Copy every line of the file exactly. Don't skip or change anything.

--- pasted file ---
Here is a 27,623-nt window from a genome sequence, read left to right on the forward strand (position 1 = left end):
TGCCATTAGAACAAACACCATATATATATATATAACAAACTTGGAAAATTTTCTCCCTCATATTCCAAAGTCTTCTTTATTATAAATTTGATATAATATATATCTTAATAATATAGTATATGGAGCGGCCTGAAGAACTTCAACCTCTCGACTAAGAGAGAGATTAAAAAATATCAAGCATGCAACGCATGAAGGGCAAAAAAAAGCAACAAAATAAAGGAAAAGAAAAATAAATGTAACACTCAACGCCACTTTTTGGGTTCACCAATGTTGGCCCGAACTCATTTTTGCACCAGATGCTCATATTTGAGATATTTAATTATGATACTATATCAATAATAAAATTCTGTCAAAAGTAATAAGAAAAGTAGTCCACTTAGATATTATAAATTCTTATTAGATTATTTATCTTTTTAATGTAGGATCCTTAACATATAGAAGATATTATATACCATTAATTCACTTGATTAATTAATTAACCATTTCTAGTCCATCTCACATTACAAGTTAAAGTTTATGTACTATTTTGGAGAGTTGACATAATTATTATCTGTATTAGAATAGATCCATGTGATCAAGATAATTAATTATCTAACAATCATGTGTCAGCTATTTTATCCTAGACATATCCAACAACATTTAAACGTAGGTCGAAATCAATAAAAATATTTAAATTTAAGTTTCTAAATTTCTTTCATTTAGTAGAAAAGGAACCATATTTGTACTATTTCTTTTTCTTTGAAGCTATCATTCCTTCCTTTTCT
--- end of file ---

Here is a 27,623-nt window from a genome sequence, read left to right on the forward strand (position 1 = left end):
TGCCATTAGAACAAACACCATATATATATATATAACAAACTTGGAAAATTTTCTCCCTCATATTCCAAAGTCTTCTTTATTATAAATTTGATATAATATATATCTTAATAATATAGTATATGGAGCGGCCTGAAGAACTTCAACCTCTCGACTAAGAGAGAGATTAAAAAATATCAAGCATGCAACGCATGAAGGGCAAAAAAAAGCAACAAAATAAAGGAAAAGAAAAATAAATGTAACACTCAACGCCACTTTTTGGGTTCACCAATGTTGGCCCGAACTCATTTTTGCACCAGATGCTCATATTTGAGATATTTAATTATGATACTATATCAATAATAAAATTCTGTCAAAAGTAATAAGAAAAGTAGTCCACTTAGATATTATAAATTCTTATTAGATTATTTATCTTTTTAATGTAGGATCCTTAACATATAGAAGATATTATATACCATTAATTCACTTGATTAATTAATTAACCATTTCTAGTCCATCTCACATTACAAGTTAAAGTTTATGTACTATTTTGGAGAGTTGACATAATTATTATCTGTATTAGAATAGATCCATGTGATCAAGATAATTAATTATCTAACAATCATGTGTCAGCTATTTTATCCTAGACATATCCAACAACATTTAAACGTAGGTCGAAATCAATAAAAATATTTAAATTTAAGTTTCTAAATTTCTTTCATTTAGTAGAAAAGGAACCATATTTGTACTATTTCTTTTTCTTTGAAGCTATCATTCCTTCCTTTTCT